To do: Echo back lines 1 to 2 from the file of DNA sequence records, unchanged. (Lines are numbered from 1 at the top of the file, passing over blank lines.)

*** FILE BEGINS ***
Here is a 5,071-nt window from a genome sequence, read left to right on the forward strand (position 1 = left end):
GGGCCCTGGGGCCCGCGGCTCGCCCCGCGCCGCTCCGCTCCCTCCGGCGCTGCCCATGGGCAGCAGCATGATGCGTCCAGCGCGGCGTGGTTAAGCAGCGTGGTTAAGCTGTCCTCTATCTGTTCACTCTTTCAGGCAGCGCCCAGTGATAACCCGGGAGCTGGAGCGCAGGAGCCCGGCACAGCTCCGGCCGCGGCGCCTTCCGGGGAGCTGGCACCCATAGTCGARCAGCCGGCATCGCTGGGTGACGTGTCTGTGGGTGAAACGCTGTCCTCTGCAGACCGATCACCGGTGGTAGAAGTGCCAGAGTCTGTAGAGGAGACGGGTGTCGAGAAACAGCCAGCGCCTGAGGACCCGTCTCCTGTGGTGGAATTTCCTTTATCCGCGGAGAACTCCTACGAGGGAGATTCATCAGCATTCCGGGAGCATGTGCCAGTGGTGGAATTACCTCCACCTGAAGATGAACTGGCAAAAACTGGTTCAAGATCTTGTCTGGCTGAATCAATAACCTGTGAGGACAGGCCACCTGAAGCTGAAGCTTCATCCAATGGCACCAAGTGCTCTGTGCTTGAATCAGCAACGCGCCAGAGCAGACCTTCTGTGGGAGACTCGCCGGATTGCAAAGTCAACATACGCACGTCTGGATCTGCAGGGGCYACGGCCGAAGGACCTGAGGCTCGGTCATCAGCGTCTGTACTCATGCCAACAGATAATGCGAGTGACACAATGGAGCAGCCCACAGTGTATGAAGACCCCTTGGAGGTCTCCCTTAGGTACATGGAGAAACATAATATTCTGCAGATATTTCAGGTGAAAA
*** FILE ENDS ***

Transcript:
Here is a 5,071-nt window from a genome sequence, read left to right on the forward strand (position 1 = left end):
GGGCCCTGGGGCCCGCGGCTCGCCCCGCGCCGCTCCGCTCCCTCCGGCGCTGCCCATGGGCAGCAGCATGATGCGTCCAGCGCGGCGTGGTTAAGCAGCGTGGTTAAGCTGTCCTCTATCTGTTCACTCTTTCAGGCAGCGCCCAGTGATAACCCGGGAGCTGGAGCGCAGGAGCCCGGCACAGCTCCGGCCGCGGCGCCTTCCGGGGAGCTGGCACCCATAGTCGARCAGCCGGCATCGCTGGGTGACGTGTCTGTGGGTGAAACGCTGTCCTCTGCAGACCGATCACCGGTGGTAGAAGTGCCAGAGTCTGTAGAGGAGACGGGTGTCGAGAAACAGCCAGCGCCTGAGGACCCGTCTCCTGTGGTGGAATTTCCTTTATCCGCGGAGAACTCCTACGAGGGAGATTCATCAGCATTCCGGGAGCATGTGCCAGTGGTGGAATTACCTCCACCTGAAGATGAACTGGCAAAAACTGGTTCAAGATCTTGTCTGGCTGAATCAATAACCTGTGAGGACAGGCCACCTGAAGCTGAAGCTTCATCCAATGGCACCAAGTGCTCTGTGCTTGAATCAGCAACGCGCCAGAGCAGACCTTCTGTGGGAGACTCGCCGGATTGCAAAGTCAACATACGCACGTCTGGATCTGCAGGGGCYACGGCCGAAGGACCTGAGGCTCGGTCATCAGCGTCTGTACTCATGCCAACAGATAATGCGAGTGACACAATGGAGCAGCCCACAGTGTATGAAGACCCCTTGGAGGTCTCCCTTAGGTACATGGAGAAACATAATATTCTGCAGATATTTCAGGTGAAAA